One exception is the decades-old Framingham Heart Study. Over the years, careful monitoring of the study’s population has led to the identification of the major CVD risk factors—high blood pressure, high blood cholesterol, smoking, obesity, diabetes, and physical inactivity—and a great deal of valuable information on the effects of related factors such as blood triglyceride and HDL cholesterol levels, age, gender, and psychosocial issues. Although the Framingham cohort is primarily Caucasian, the importance of the major CVD risk factors identified in this group have been shown in other studies to apply almost universally among racial and ethnic groups, even though the patterns of distribution may vary from group to group.

Another is the Dartmouth Atlas Project, which has been documenting medical resource distribution and usage variations in the United States for over 20 years. As the website notes, “the project uses Medicare data to provide comprehensive information and analysis about national, regional, and local markets, as well as individual hospitals and their affiliated physicians.”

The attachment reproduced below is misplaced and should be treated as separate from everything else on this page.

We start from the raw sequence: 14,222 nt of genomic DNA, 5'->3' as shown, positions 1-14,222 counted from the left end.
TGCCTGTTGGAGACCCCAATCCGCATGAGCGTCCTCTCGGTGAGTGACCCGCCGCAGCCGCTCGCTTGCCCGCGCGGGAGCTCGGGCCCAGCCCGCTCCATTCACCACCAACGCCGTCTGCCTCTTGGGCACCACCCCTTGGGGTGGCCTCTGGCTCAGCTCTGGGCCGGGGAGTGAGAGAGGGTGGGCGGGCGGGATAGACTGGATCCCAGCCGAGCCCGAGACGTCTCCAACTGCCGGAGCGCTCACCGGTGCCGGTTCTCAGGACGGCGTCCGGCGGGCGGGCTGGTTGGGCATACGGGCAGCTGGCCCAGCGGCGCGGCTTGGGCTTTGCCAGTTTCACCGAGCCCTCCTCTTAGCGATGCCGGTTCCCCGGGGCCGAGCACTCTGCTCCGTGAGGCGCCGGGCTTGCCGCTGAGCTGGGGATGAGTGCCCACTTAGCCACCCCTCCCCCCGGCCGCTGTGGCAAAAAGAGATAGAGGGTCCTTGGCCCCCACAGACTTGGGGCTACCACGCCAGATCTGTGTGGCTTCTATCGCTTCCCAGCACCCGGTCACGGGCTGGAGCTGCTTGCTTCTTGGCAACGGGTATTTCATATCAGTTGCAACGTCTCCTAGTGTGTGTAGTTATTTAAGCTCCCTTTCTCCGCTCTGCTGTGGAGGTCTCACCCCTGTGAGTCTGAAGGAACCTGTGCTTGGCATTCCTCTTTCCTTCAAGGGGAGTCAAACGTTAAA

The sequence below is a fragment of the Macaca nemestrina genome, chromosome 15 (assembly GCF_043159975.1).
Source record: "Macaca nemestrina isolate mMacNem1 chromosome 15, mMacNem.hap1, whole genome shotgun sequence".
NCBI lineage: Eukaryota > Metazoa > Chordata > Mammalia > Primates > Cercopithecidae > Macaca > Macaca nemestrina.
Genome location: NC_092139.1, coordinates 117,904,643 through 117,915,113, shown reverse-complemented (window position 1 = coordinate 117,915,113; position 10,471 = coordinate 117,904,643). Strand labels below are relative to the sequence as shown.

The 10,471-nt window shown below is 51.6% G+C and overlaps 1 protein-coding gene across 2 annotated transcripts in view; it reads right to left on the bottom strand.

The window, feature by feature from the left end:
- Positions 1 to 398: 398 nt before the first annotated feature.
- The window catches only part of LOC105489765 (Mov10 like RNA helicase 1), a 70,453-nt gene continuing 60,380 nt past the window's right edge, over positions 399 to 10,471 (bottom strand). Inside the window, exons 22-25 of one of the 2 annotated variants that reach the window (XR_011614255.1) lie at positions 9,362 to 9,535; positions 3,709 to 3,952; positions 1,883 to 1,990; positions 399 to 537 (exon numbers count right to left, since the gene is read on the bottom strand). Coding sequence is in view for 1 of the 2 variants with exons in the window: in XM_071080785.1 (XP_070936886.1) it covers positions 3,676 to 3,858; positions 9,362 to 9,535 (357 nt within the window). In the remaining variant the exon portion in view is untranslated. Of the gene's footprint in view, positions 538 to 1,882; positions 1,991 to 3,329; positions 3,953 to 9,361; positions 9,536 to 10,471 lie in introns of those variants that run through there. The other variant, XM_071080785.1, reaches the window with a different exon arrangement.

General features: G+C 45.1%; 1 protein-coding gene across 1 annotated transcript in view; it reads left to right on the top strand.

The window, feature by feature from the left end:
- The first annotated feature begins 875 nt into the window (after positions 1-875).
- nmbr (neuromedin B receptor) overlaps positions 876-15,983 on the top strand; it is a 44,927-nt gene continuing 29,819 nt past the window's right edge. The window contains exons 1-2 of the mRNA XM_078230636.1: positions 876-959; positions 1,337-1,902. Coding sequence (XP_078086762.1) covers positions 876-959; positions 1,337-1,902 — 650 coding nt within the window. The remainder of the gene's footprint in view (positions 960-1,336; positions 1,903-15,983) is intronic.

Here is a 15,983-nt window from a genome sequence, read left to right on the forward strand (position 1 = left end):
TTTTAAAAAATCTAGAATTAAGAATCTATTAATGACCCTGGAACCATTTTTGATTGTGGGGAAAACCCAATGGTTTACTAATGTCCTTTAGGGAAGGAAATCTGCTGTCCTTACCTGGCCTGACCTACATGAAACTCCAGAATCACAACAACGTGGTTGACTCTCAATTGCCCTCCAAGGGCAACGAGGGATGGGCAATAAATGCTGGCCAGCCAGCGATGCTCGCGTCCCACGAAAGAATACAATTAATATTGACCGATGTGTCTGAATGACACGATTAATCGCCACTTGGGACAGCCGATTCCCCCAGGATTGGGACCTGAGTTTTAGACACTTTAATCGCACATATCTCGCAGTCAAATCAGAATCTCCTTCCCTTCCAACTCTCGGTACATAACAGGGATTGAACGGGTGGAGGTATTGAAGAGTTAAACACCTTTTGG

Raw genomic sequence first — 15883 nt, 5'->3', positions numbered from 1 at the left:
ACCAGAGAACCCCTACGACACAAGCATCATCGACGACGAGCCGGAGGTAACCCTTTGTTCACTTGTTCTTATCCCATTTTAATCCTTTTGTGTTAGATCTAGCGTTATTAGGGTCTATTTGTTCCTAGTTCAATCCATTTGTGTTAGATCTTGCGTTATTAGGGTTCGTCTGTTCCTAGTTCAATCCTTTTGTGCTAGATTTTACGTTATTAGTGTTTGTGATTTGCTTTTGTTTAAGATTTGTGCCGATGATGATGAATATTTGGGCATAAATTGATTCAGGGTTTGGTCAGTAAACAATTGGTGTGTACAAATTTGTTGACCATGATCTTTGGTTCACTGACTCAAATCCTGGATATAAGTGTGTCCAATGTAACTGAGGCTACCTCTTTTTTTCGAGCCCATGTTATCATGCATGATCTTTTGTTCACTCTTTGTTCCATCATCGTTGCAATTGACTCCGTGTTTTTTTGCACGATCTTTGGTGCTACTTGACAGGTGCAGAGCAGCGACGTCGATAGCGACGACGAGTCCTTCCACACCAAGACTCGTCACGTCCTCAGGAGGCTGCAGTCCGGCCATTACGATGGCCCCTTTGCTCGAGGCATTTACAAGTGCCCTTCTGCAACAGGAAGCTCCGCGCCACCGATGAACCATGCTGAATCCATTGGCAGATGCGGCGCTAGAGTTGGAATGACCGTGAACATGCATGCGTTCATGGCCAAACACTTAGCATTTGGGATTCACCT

This project has helped stakeholders including policymakers, the media, and health care analysts improve their understanding of the efficiency and effectiveness of our health care system, contributing to ongoing efforts to improve health and health systems nationwide. Amass enough information, line it up longitudinally, and it becomes easier to make a valuation/evaluation of care over time to look at trends, variations, and personal interactions necessary to change behavior.

Prevalence makes the difference. I believe if you look at healthcare and say, “I want to find some place where I can make an impact,” you should look at our treatment failures—at hospitals. A hospitalization is an outpatient treatment failure, unless it’s an elective visit, like plastic surgery. From a population standpoint, if we are providing appropriate care across the continuum, in theory, hospitalizations should be limited to trauma and life events. Most chronic conditions that drive healthcare today occur in a way that clinicians can address them in a non-acute environment. Access to longitudinal data can help.

As we focus on harnessing the power of longitudinal data, I began to realize it’s not wise for hospitals and health systems to make decisions that are consistently, episodically, incidences. Rather, they need to look at prevalence, to assess over time, what the outcome of various interventions has been. This approach will only make us all, as an industry, better at delivering care.